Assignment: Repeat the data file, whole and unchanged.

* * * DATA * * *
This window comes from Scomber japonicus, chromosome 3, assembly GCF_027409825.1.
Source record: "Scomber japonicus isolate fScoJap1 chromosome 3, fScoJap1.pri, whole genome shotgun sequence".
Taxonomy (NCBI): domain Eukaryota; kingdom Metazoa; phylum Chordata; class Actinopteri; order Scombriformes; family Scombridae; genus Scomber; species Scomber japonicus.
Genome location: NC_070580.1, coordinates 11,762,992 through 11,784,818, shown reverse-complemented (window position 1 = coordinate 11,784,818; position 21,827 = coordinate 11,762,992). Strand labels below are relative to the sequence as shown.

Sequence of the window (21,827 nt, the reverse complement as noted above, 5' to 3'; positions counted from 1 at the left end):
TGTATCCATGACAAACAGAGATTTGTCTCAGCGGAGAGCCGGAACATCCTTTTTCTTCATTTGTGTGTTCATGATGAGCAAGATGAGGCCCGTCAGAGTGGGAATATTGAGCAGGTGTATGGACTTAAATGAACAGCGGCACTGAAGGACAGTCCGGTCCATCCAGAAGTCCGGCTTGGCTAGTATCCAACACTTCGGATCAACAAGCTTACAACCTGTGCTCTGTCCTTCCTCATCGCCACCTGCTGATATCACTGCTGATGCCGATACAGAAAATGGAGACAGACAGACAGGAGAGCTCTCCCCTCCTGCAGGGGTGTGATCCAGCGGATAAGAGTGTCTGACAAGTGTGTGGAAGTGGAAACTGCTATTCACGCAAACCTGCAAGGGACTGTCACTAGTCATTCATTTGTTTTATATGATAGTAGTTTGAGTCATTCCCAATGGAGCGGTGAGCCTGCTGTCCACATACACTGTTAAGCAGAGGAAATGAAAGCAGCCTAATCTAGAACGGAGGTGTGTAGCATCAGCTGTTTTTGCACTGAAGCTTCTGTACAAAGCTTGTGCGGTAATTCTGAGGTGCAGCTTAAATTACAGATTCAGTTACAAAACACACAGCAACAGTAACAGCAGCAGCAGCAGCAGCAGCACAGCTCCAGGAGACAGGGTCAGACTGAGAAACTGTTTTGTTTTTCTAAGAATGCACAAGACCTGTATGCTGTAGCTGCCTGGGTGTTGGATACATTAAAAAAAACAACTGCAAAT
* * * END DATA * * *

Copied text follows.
This window comes from Scomber japonicus, chromosome 3, assembly GCF_027409825.1.
Source record: "Scomber japonicus isolate fScoJap1 chromosome 3, fScoJap1.pri, whole genome shotgun sequence".
Taxonomy (NCBI): domain Eukaryota; kingdom Metazoa; phylum Chordata; class Actinopteri; order Scombriformes; family Scombridae; genus Scomber; species Scomber japonicus.
Genome location: NC_070580.1, coordinates 11,762,992 through 11,784,818, shown reverse-complemented (window position 1 = coordinate 11,784,818; position 21,827 = coordinate 11,762,992). Strand labels below are relative to the sequence as shown.

Sequence of the window (21,827 nt, the reverse complement as noted above, 5' to 3'; positions counted from 1 at the left end):
TGTATCCATGACAAACAGAGATTTGTCTCAGCGGAGAGCCGGAACATCCTTTTTCTTCATTTGTGTGTTCATGATGAGCAAGATGAGGCCCGTCAGAGTGGGAATATTGAGCAGGTGTATGGACTTAAATGAACAGCGGCACTGAAGGACAGTCCGGTCCATCCAGAAGTCCGGCTTGGCTAGTATCCAACACTTCGGATCAACAAGCTTACAACCTGTGCTCTGTCCTTCCTCATCGCCACCTGCTGATATCACTGCTGATGCCGATACAGAAAATGGAGACAGACAGACAGGAGAGCTCTCCCCTCCTGCAGGGGTGTGATCCAGCGGATAAGAGTGTCTGACAAGTGTGTGGAAGTGGAAACTGCTATTCACGCAAACCTGCAAGGGACTGTCACTAGTCATTCATTTGTTTTATATGATAGTAGTTTGAGTCATTCCCAATGGAGCGGTGAGCCTGCTGTCCACATACACTGTTAAGCAGAGGAAATGAAAGCAGCCTAATCTAGAACGGAGGTGTGTAGCATCAGCTGTTTTTGCACTGAAGCTTCTGTACAAAGCTTGTGCGGTAATTCTGAGGTGCAGCTTAAATTACAGATTCAGTTACAAAACACACAGCAACAGTAACAGCAGCAGCAGCAGCAGCAGCACAGCTCCAGGAGACAGGGTCAGACTGAGAAACTGTTTTGTTTTTCTAAGAATGCACAAGACCTGTATGCTGTAGCTGCCTGGGTGTTGGATACATTAAAAAAAACAACTGCAAAT